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DISH Beats Back Excessive 401(k) Fee Suit

Fiduciary Rules and Practices

Another excessive fee suit with participant-plaintiffs represented by two active ERISA litigants — has been dismissed on a number of grounds.

The defendants in this case — DISH Network Corporation, the board of directors of that firm, and the retirement plan fiduciaries of the $841 million DISH Networks 401(k) — were charged in a suit brought by four former participants (Laquita Jones, Lateesha Proctor, Patrick Smith and Ben McColllum) of the nearly 19,000 participants in the plan. 

The plaintiffs here[1] had challenged two of the investment options offered by the Plan: the Fidelity Freedom fund target date suite (“Active Suite”) and the Royce Total Return Fund Institutional Class (“Royce Fund”). As is the typical claim in such suits, the plaintiffs here alleged that “Defendants breached their fiduciary duties by allowing unreasonable expenses to be charged to participants and by selecting, retaining, and/or otherwise ratifying high-cost and poorly performing investments, such as the Active Suite and the Royce Fund, instead of offering more prudent alternative investments.”

Case History


The suit was initially filed on Jan. 20, 2022, followed by a motion to dismiss filed by the defendants on April 18, 2022 — stating both a lack of standing by the plaintiffs to bring suit, and a failure to state a claim that required redress. At that point, the court referred the Motion to Judge Varholak for consideration — and he issued a recommendation that called for a dismissal of charges on Jan. 31, 2023. That brings us to U.S. District Judge Christine M. Arguello’s review of that recommendation, and her conclusions.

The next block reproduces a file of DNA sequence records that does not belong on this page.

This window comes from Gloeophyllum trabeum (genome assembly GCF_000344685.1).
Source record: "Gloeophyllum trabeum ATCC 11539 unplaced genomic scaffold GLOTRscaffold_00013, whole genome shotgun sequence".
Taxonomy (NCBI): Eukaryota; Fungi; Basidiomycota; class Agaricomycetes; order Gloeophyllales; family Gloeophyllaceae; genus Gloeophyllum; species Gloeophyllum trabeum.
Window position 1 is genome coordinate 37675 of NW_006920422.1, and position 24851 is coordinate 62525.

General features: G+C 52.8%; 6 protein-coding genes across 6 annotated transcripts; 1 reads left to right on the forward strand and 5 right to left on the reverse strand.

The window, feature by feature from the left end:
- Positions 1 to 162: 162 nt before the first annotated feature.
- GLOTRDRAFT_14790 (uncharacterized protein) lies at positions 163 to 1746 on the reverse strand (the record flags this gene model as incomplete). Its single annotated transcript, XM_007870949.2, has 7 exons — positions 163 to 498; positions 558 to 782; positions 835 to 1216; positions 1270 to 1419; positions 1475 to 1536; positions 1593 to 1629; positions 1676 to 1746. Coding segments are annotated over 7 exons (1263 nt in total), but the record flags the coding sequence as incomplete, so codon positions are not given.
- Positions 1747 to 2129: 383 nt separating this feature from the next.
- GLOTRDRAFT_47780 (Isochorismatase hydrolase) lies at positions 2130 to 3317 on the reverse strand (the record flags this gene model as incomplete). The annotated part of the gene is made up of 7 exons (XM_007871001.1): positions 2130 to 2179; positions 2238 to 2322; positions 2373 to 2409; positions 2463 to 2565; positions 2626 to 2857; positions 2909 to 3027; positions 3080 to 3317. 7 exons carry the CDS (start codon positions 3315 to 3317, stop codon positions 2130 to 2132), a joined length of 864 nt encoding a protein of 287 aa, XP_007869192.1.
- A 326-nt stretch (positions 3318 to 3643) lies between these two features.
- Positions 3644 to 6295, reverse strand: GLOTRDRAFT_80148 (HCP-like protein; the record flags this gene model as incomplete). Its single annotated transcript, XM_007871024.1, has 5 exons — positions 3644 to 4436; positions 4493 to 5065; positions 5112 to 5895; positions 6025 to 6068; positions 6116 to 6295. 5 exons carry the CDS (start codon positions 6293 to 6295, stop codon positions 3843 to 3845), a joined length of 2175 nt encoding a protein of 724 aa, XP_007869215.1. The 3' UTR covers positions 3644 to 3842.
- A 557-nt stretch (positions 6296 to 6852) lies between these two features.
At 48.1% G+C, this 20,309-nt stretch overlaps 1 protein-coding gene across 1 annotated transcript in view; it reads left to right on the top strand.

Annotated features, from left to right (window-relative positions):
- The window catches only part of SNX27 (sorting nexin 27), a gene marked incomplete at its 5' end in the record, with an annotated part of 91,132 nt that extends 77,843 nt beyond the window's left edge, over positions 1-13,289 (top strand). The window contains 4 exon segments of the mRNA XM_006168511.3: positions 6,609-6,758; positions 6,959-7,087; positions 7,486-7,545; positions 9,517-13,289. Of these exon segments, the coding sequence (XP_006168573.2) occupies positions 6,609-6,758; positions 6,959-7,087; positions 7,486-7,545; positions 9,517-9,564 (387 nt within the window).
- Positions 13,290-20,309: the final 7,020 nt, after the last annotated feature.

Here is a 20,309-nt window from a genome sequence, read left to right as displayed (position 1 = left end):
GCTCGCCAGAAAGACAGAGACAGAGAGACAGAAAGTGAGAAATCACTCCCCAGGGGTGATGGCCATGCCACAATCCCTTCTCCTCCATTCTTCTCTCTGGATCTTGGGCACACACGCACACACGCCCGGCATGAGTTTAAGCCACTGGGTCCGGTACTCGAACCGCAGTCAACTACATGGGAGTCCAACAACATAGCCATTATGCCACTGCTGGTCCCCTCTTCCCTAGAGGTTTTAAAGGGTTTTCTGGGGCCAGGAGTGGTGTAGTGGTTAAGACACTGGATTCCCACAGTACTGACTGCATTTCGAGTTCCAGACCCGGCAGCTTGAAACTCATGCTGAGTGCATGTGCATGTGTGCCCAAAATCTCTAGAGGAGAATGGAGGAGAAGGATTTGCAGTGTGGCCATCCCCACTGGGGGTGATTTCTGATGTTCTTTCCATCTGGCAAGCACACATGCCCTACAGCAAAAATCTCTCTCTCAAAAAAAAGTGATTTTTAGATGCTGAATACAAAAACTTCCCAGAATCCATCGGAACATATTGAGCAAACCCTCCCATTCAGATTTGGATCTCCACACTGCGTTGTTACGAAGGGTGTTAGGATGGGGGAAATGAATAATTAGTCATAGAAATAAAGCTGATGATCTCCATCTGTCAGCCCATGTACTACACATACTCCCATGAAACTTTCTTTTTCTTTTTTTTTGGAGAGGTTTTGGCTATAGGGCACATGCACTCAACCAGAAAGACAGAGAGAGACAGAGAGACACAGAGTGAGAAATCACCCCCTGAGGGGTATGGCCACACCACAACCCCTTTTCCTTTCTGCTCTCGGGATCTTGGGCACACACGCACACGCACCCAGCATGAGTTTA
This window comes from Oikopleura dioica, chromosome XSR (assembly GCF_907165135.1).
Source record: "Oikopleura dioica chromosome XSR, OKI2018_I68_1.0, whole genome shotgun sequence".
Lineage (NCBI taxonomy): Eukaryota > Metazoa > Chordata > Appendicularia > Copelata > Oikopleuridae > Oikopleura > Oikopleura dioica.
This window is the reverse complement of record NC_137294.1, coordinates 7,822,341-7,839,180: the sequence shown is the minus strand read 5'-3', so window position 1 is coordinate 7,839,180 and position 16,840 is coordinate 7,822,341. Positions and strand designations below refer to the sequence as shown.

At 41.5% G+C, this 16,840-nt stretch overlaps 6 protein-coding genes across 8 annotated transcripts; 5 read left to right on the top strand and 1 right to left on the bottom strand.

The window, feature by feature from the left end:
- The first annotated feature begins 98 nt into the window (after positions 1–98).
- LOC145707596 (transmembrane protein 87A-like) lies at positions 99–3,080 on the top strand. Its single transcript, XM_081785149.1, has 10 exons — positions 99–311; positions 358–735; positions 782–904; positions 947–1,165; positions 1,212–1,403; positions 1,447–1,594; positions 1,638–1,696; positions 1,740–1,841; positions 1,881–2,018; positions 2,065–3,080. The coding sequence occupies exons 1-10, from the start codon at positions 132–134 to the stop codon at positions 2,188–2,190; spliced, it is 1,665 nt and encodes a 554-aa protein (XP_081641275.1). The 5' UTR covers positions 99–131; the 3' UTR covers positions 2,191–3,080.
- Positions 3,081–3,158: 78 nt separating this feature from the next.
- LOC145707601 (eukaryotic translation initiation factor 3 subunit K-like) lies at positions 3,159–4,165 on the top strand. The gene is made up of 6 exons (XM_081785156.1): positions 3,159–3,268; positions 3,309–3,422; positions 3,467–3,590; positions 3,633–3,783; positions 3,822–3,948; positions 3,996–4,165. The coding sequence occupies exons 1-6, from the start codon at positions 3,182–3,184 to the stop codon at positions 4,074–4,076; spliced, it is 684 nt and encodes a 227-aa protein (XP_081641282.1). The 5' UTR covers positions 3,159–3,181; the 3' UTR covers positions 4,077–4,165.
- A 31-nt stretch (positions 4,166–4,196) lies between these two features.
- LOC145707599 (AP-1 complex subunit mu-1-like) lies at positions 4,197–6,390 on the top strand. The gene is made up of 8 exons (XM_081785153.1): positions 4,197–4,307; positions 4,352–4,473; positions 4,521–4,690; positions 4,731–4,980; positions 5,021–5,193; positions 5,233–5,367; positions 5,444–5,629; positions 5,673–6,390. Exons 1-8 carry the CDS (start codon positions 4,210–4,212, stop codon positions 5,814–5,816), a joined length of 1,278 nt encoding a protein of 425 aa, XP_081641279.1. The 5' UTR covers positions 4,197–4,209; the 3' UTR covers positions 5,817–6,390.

After a brief recitation of the rules of procedure regarding this type review (including the citation from other cases such as “Threadbare recitals of the elements of a cause of action, supported by mere conclusory statements, do not suffice,” and “Nor does the complaint suffice if it tenders naked assertions devoid of further factual enhancement,” she then cited the plaintiffs’ objections to the recommendations of Judge Varholak, and turned to each in kind (Jones et al. v. Dish Network Corp. et al., case number 1:22-cv-00167, in the U.S. District Court for the District of Colorado).

Standing to Challenge the Royce Fund


Arguello noted that the majority of courts have held that Article III “does not prevent named plaintiffs in a class action suit ‘from representing parties who invested in funds that were allegedly imprudent due to the same decisions or courses of conduct,’ even if the named plaintiffs did not invest in those funds.” That said, Judge Arguello noted that, “Having carefully reviewed de novo the Complaint and applicable case law, the Court is satisfied that it would reach the same conclusion as Judge Varholak that Plaintiffs have not adequately alleged an injury in fact with respect to the Royce Fund.” 


Basically, it seemed to come down to a lack of specificity with regard to this fund.[2] “Plaintiffs did not invest in the Royce Fund and have not shown that they suffered a cognizable injury traceable to Defendants’ allegedly imprudent conduct of retaining that fund,” she wrote, overruling the objection and backing Judge Varholak’s conclusion that Plaintiffs lack constitutional standing to challenge the Royce Fund.

Excessive Recordkeeping and Administrative Fees